Last month I walked in a parade with my Native group – they’re a very small bunch, as I mentioned, and I could see it meant a lot to them.
I also spent a few days with a friend who’s very active in the Native American community – he shared with me about his grandfather’s teachings, the dances and ceremonies of different tribes and nations, and a great tip on how to play my flute more easily. He took me to my first pipe ceremony – basically a traditional prayer circle – and sang some music from his tradition.
I guess I took him by surprise, though – I’ve been reading and watching some documentaries on our people’s ways and having experiences of my own, and it showed at times. I knew things about the flute technically that he didn’t know, and I have two songs of my own that I can play – they just came to me without any effort and I’ve always remembered how to play them; I don’t know how that happened but it did. I know a chant to welcome the sunrise. Now that I’m starting to cook, I’m learning to do it with some of the ingredients our ancestors liked, and I know how they traditionally blessed the food and gave thanks for it. I know how to make incense and use it to smudge houses, people, and objects…and when my friend was feeling anxious and sad over something I knew how to use feathering to help him calm down and clear his mind. I guess I’m getting somewhere after all!
As one member said, “we’re small but we are mighty.” We’ve got a bunch of activities and events planned for the next 3 months.
Honestly I don’t know how much help I am at times; I mostly just sit there like a stump and listen. I don’t know anything about promotions, I never have any fundraising ideas, I have no money, I can barely communicate with children so I can’t very well help with kids’ activities, I have nowhere to go to sell raffle tickets, I am horrible at selling things, any time I try to provide information on anything I stutter and stammer and internally wince as people ask me really good questions that I can’t answer, I can’t cook anything that another human being would want to eat, much less something anyone would pay for at a benefit concession stand, and although I can bake reasonably well and would like to contribute to a bake sale event, I’m still too poor to buy ingredients. All in all I’m pretty useless except as a body to be present in a well-intended way…so that’s what I’ll be. I go to every meeting I can, I go to every powwow and Native event I can fit into my schedule, I walk or dance (nothing fancy, just the occasional intertribal or Oklahoma round dance) in processions, and that’s about it. I think I may have some places in mind that might want to put up a flyer for an event we were talking about tonight so I’ll give that a shot.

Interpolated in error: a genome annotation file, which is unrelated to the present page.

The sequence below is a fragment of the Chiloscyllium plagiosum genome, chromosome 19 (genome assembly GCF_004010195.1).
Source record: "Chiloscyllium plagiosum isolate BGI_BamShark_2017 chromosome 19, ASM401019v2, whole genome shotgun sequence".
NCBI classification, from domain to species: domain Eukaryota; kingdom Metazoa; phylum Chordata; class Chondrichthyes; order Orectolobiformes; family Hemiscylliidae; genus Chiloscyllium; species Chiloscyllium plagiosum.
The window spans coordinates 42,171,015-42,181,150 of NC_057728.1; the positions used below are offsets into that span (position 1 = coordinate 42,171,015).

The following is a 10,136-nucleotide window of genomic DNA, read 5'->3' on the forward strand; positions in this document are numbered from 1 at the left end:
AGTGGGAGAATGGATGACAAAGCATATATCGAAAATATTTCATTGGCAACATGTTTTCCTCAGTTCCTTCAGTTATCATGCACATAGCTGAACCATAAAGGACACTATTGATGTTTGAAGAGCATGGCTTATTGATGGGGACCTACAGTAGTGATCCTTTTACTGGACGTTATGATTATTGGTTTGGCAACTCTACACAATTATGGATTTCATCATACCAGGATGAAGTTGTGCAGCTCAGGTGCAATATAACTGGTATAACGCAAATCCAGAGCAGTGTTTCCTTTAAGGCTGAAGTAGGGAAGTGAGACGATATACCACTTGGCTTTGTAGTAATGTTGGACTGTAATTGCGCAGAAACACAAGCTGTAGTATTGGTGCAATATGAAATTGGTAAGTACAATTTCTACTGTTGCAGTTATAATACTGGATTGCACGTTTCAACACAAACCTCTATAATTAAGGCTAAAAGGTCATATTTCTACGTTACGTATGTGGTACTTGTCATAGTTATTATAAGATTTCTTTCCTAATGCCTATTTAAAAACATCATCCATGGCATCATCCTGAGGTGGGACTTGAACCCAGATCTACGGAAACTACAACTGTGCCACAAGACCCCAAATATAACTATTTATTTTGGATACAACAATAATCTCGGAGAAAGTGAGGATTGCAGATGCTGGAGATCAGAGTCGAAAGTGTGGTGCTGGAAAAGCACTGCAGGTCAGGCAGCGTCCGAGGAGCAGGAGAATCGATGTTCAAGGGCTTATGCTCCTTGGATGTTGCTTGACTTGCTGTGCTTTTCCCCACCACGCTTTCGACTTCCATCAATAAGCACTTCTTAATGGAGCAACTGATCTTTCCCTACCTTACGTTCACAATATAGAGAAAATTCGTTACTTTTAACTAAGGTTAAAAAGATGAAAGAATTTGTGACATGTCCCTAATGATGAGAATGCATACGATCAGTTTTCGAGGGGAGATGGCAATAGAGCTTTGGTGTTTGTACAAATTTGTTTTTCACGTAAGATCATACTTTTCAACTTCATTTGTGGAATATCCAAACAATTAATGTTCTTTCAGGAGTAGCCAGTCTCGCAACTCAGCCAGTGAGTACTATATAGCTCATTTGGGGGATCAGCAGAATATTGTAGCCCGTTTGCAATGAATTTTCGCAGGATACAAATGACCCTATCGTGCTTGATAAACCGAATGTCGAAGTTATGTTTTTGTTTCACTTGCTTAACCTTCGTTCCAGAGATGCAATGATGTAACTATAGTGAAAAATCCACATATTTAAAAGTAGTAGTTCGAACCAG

I just don’t know anything much about my culture and I don’t have much of any way to help my community most of the time…but I’m still trying.
Went to a workshop put on by my own Native group and learned the stories behind the fancy shawl dance and the chicken dance, and actually learned how to do two styles of social dancing I’d never done before; one was a Northern-style round dance and the other is a different way of walking around the powwow during intertribals than I’d tried before.
I learned a lot about history thanks to a professor who was visiting and lecturing on the links between American history, Native American history, and our current health and ecological problems. At times I’m glad part of my memory is wiped out even if it is due to trauma, because I’ve found I’ve been relieved of the lies I was told in school about American history so it’s one less thing to be distracted by when someone shows up who’s prepared to tell me what really happened.